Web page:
This started when looking at a recommendation for resort to stay at in Mexico one Winter break. When I could find little about resorts in the “authoritative” sources like Fodors and Frommers, I turned to the web and chanced upon, a site that features reviews of hotels written by people who have actually stayed in them. There are half a dozen or more reviews of any one place. This often have a range of opinions and experiences, but interestingly also some sort of consensus about service, cleanliness, and value. And the reviews tend to be current. My experience has been that TripAdvisor does a good job of estimating the size of cockroaches one might expect to find. (Uh, much to the Luckiest Woman in the World’s dismay, we rarely go 4-star.)

I’m finding I trust book reviews on Amazon rather than those in the newspaper. I read lots of user reviews of technology when I last purchased a digital camera. Increasingly it seems, the views of average schmucks whose tastes and abilities are closer to mine more valuable than the professional geeks, gurus, and critics.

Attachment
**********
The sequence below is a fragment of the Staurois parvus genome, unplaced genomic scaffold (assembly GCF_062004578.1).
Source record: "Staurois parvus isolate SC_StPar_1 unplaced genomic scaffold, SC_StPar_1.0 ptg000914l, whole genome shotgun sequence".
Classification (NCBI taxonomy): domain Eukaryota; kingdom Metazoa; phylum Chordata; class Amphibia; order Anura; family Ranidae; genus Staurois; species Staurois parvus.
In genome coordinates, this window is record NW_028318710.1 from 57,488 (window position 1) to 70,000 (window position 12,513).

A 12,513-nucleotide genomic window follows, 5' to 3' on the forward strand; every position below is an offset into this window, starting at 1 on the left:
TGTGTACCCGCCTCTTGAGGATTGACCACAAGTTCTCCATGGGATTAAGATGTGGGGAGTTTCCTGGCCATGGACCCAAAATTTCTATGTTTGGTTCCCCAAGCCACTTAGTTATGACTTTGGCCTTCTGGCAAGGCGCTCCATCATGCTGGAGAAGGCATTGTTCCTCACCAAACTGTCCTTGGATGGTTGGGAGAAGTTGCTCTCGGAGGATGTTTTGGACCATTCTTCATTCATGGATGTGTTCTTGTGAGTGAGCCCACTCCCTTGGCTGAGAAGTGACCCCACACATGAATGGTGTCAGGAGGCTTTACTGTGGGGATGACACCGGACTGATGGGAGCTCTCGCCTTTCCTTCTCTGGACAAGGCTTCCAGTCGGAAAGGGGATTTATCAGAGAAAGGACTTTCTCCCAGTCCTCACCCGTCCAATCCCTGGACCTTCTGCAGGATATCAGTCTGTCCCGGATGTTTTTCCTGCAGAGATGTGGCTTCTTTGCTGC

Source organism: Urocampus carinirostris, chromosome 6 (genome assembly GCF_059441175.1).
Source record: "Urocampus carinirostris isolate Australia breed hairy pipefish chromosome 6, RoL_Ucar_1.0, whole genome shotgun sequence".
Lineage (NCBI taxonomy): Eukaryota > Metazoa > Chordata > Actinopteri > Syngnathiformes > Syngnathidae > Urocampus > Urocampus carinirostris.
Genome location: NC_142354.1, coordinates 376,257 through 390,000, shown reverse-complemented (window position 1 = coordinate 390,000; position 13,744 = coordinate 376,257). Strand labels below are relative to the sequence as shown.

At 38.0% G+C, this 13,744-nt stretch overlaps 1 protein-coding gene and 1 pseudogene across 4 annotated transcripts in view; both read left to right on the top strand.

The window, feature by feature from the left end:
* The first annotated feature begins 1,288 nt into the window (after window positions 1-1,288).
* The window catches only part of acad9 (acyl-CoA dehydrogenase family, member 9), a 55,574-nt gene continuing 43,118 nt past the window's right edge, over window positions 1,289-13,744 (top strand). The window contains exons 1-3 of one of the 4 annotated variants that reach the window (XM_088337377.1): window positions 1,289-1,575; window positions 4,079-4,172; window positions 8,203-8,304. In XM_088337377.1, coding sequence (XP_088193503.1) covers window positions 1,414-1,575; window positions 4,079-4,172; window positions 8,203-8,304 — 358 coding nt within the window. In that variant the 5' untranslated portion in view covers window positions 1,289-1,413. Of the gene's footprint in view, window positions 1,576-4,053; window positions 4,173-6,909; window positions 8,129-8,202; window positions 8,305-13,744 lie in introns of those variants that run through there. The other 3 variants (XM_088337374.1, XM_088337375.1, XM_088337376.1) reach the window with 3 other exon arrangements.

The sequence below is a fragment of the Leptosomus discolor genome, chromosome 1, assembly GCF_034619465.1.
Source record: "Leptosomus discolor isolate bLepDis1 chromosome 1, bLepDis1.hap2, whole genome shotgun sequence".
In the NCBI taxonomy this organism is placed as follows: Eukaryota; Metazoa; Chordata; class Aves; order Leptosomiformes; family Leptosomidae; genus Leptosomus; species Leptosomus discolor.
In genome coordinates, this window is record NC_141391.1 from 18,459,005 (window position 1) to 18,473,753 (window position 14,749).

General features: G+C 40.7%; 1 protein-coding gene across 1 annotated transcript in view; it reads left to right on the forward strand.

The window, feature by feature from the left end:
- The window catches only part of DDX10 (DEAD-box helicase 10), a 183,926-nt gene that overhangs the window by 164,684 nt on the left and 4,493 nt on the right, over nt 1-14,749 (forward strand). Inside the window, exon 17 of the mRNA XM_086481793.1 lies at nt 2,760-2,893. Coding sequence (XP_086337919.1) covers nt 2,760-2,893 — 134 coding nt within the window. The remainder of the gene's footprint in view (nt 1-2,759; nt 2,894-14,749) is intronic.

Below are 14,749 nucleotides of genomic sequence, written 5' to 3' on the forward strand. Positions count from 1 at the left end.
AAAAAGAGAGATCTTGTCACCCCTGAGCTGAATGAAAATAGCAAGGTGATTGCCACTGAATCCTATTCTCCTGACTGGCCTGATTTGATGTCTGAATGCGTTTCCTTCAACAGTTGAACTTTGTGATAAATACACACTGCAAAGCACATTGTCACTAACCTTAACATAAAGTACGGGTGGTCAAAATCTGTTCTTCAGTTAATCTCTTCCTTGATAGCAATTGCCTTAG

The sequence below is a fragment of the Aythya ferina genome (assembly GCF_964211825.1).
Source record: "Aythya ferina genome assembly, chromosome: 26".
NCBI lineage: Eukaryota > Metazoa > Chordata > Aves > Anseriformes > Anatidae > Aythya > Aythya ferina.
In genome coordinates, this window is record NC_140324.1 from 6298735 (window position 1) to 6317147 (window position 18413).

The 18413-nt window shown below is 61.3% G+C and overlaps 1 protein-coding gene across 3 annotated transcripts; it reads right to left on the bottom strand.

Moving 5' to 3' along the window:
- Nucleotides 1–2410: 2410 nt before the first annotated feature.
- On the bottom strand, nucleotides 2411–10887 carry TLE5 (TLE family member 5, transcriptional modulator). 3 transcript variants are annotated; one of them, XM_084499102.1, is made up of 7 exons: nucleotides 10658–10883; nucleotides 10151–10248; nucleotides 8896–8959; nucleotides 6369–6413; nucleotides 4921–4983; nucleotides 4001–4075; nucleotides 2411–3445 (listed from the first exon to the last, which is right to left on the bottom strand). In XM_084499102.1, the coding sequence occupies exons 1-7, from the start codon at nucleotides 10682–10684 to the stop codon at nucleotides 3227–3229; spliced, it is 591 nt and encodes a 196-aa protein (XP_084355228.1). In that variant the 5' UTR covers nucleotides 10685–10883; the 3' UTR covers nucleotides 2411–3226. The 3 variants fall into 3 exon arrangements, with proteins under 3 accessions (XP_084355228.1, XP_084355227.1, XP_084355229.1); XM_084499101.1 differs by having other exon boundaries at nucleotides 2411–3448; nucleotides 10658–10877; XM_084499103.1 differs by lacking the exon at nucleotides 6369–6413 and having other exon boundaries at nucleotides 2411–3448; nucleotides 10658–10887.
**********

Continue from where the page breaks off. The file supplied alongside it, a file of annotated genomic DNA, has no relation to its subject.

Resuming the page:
This has been bleeding over into professional practice as well. In a number of areas, so-called “best practice” seems to be directly at odds with the views of practitioners. The reading experts are not fond of Accelerated Reader, but librarians and classroom teachers often love it. AASL despises “fixed” schedules, but those in such schedules write to me en mass defending the arrangement. There is often a disconnect between the purists at ACLU and those who face privacy issues in schools. (The ACLU cannot seem to bring itself to acknowledge the custodial responsibilities of educators.) What often sounds so good in theory, is often quite different in practice.

So back to Wikipedia. Do we trust it or not? Should we allow kids to use it or not? Quite honestly, I am still thinking about it and will probably double-check the information I might find there into the foreseeable future with another source or two.

Joyce offers the following:

In the face of information glut, we are faced with new decisions about the very nature of knowledge and authority. When does it make sense to use Wikipedia, other wiki projects, and blogs as information sources? When might it be best to use other sources? What do your teachers expect in terms of authority in a bibliography? How do the edit histories reflect the quality of the articles?

Pretty good questions. How do you guide your students?